Through mapping their autonomic states, clients begin to understand what triggers move them into a state of sympathetic activation and perception of danger, and what glimmers help restore them to a state of safety, hope and growth.

Developing present moment awareness and the ability to detect autonomic nervous system states opens the door for clients to experience state and story as separate experiences and ultimately reshape their nervous system.

The nervous system is relational in nature and Dana describes how therapists can help clients build their capacity for connection, reciprocity and repair: “When a rupture in the therapeutic relationship occurs, look for the moment when the work became too big of an autonomic challenge, name it for your clients, and take responsibility for the misattunement.”

Ruptures, much like trauma itself, can be opportunities for change, growth, and a deeper understanding. While the experience can feel uncertain and the path unknown, the ability to intertwine states and disrupt the all-or-nothing responses so common in trauma is crucial to experiencing play, intimacy, awe, and elevation.

The hope polyvagal theory offers is that, in time, clients feel attuned to their autonomic nervous systems, develop a sense of self-compassion that allows them to see their responses as attempts at survival and not simply clinical diagnoses, and honor the innate wisdom of the autonomic nervous system to find their way back to safety, connection, and the rhythm of regulation.

Psych Central

A BEGINNER’S GUIDE TO POLYVAGAL THEORY

Deb Dana

We come into the world wired to connect. With our first breath, we embark on a lifelong quest to feel safe in our bodies, in our environments, and in our relationships with others. The autonomic nervous system is our personal surveillance system, always on guard, asking the question “Is this safe?” Its goal is to protect us by sensing safety and risk, listening moment by moment to what is happening in and around our bodies and in the connections we have to others.

This listening happens far below awareness and far away from our conscious control. Dr. Porges, understanding that this is not awareness that comes with perception, coined the term neuroception to describe the way our autonomic nervous system scans for cues of safety, danger, and life-threat without involving the thinking parts of our brain.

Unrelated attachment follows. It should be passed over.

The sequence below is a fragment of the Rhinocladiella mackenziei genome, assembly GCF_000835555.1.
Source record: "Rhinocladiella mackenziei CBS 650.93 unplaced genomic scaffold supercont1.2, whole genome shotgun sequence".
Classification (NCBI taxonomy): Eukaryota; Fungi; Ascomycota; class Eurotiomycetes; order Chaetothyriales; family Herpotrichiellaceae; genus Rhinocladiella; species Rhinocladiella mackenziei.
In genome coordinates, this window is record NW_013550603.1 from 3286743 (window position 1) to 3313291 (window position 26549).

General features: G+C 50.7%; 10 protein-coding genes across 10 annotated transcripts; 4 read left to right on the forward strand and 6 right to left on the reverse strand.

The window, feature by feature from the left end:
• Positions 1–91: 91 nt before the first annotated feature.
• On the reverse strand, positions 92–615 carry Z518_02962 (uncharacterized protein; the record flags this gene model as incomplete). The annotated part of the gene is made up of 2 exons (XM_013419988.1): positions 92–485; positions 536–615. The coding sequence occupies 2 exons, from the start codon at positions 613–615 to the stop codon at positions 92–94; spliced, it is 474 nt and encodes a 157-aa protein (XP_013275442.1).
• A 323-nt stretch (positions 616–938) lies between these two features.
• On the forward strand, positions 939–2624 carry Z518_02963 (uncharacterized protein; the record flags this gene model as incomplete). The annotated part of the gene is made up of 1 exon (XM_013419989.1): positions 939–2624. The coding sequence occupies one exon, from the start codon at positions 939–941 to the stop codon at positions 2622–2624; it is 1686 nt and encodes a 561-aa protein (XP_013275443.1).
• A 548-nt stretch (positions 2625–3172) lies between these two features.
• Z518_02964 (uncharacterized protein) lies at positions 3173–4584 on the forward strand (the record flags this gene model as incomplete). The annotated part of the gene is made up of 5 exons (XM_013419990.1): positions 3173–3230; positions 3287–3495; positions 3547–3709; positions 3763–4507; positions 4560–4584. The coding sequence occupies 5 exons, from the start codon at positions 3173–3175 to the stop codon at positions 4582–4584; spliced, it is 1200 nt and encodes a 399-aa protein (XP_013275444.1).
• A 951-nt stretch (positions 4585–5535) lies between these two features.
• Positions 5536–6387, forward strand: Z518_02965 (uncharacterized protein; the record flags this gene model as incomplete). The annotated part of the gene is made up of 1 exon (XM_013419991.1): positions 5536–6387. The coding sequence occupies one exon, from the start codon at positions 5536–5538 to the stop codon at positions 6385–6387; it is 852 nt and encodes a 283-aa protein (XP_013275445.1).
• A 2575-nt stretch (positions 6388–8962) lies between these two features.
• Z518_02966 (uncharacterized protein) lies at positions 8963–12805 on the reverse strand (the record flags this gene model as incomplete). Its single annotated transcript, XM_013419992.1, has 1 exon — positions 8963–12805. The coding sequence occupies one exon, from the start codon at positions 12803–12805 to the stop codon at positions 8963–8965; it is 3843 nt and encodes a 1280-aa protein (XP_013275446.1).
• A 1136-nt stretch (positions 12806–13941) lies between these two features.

Because we humans are meaningmaking beings, what begins as the wordless experiencing of neuroception drives the creation of a story that shapes our daily living.

The Autonomic Nervous System

The autonomic nervous system is made up of two main branches, the sympathetic and the parasympathetic, and responds to signals and sensations via three pathways, each with a characteristic pattern of response. Through each of these pathways, we react “in service of survival.”

The sympathetic branch is found in the middle part of the spinal cord and represents the pathway that prepares us for action. It responds to cues of danger and triggers the release of adrenaline, which fuels the fight-or-flight response.

In the parasympathetic branch, Polyvagal Theory focuses on two pathways traveling within a nerve called the vagus. Vagus, meaning “wanderer,” is aptly named. From the brain stem at the base of the skull, the vagus travels in two directions: downward through the lungs, heart, diaphragm, and stomach and upward to connect with nerves in the neck, throat, eyes, and ears.

The vagus is divided into two parts: the ventral vagal pathway and the dorsal vagal pathway. The ventral vagal pathway responds to cues of safety and supports feelings of being safely engaged and socially connected. In contrast, the dorsal vagal pathway responds to cues of extreme danger. It takes us out of connection, out of awareness, and into a protective state of collapse. When we feel frozen, numb, or “not here,” the dorsal vagus has taken control.

Dr. Porges identified a hierarchy of response built into our autonomic nervous system and anchored in the evolutionary development of our species. The origin of the dorsal vagal pathway of the parasympathetic branch and its immobilization response lies with our ancient vertebrate ancestors and is the oldest pathway. The sympathetic branch and its pattern of mobilization, was next to develop. The most recent addition, the ventral vagal pathway of the parasympathetic branch brings patterns of social engagement that are unique to mammals.

When we are firmly grounded in our ventral vagal pathway, we feel safe and connected, calm and social. A sense (neuroception) of danger can trigger us out of this state and backwards on the evolutionary timeline into the sympathetic branch. Here we are mobilized to respond and take action. Taking action can help us return to the safe and sociaI state. It is when we feel as though we are trapped and can’t escape the danger that the dorsal vagal pathway pulls us all the way back to our evolutionary beginnings. In this state we are immobilized. We shut down to survive. From here, it is a long way back to feeling safe and social and a painful path to follow.

The Autonomic Ladder

Let’s translate our basic knowledge of the autonomic nervous system into everyday understanding by imagining the autonomic nervous system as a ladder. How do our experiences change as we move up and down the ladder?

The Top of the Ladder

What would it feel like to be safe and warm? Arms strong but gentle. Snuggled close, joined by tears and laughter. Free to share, to stay, to leave . . .

Safety and connection are guided by the evolutionarily newest part of the autonomic nervous system. Our social engagement system is active in the ventral vagal pathway of the parasympathetic branch. In this state, our heart rate is regulated, our breath is full, we take in the faces of friends, and we can tune in to conversations and tune out distracting noises.